3

Consider a Web API with an endpoint api\LargeItem

A LargeItem is a pretty big object with lots of properties and long strings.

A user can GET any one like so api\LargeItem\1 which returns the LargeItem having Id 1

However we often need to populate lists of these items for user selection and when doing that we never need the big rich hydrated object.

On one hand the user can expect to just call api\LargeItem and to retrieve all of them... but I never intend my user to consume the big collection of rich objects like that. When they want a list I'd rather give them SmallerVersionOfLargeItem which maybe just has Id and Name, for example.

Is there a guideline or standard for whether it's ok to return differently shaped objects from the same names endpoint given different URL inclusions?

Is it preferred to have an endpoint like api\SmallerVersionOfLargeItems\?

EDIT This is equivalent to the ShouldSerialize concept in JSON.Net except without using a ?fields property in the API call.

To clarify: My Api api doesn't use the terms "Large" and "Small" in reality. I'm just using them here to illustrate that these are just different fieldsets of the same object.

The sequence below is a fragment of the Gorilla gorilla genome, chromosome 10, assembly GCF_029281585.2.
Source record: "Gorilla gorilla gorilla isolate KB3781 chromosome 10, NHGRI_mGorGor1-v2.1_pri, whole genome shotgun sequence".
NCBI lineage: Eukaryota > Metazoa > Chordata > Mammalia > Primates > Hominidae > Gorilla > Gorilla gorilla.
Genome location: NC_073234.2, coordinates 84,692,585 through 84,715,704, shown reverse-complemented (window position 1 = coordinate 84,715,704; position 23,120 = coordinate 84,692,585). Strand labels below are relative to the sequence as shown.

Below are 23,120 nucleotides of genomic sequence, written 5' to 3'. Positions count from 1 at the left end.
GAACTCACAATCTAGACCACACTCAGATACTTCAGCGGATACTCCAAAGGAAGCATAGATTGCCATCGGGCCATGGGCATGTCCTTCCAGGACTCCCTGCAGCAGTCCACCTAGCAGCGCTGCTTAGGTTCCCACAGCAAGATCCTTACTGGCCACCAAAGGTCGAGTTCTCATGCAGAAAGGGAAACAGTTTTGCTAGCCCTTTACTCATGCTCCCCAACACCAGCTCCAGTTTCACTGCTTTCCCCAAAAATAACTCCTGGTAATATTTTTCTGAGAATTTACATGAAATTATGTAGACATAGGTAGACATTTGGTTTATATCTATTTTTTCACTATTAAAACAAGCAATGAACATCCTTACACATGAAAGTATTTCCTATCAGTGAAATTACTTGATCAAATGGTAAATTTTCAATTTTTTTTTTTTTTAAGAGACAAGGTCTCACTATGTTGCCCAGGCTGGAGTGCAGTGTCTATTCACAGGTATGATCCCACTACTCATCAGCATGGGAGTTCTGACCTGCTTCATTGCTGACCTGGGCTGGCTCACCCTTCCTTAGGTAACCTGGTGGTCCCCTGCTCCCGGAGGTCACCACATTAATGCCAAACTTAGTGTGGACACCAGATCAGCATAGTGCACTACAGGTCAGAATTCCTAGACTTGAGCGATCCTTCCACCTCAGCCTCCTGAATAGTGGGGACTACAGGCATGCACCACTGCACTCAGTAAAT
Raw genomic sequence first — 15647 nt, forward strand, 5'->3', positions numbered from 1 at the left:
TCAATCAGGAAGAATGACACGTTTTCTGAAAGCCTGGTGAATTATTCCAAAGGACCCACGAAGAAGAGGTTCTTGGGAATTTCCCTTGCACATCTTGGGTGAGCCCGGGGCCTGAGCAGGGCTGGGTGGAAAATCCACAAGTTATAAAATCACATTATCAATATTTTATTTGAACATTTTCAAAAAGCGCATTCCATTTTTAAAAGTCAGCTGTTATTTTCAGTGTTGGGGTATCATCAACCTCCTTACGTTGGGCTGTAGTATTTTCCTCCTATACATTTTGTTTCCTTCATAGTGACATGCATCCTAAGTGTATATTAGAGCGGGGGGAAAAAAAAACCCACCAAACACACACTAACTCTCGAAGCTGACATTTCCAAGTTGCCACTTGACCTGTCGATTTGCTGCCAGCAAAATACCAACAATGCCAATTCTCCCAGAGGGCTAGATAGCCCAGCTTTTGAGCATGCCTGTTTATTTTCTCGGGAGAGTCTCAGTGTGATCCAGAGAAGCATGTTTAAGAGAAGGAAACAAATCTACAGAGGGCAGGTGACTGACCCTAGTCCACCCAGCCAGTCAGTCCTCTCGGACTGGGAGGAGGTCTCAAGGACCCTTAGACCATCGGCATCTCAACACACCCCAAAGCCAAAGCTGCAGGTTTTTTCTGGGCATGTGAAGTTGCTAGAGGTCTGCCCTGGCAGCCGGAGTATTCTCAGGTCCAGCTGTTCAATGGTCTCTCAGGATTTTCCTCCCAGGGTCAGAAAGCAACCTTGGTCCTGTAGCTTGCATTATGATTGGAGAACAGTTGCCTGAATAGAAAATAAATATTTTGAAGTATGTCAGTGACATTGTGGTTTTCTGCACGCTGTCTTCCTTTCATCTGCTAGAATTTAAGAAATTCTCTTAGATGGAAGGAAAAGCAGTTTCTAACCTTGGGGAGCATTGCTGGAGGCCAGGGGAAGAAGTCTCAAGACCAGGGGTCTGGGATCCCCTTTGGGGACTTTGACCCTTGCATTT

5

This endpoint:

api\Items

Is not the same as this one:

api\Items\1

Therefore, they can return different responses. As you have indicated, getting items may just return a list with just a few properties while getting an item by ID may return a heavier object. Avoid decriptive terms such as "small" and "large" in your api/endpoints if the endpoints are named in that fashion.

Also, putting a version on the endpoint would be adviseable as well. Bottom line, the simpler the API is, the easier it will be for others to use.

  • +1 I'm not actually using the terms "Large" and "Small" I was just trying illustrate that they're different amounts of properties on the same object – Matthew Jun 15 '15 at 17:48

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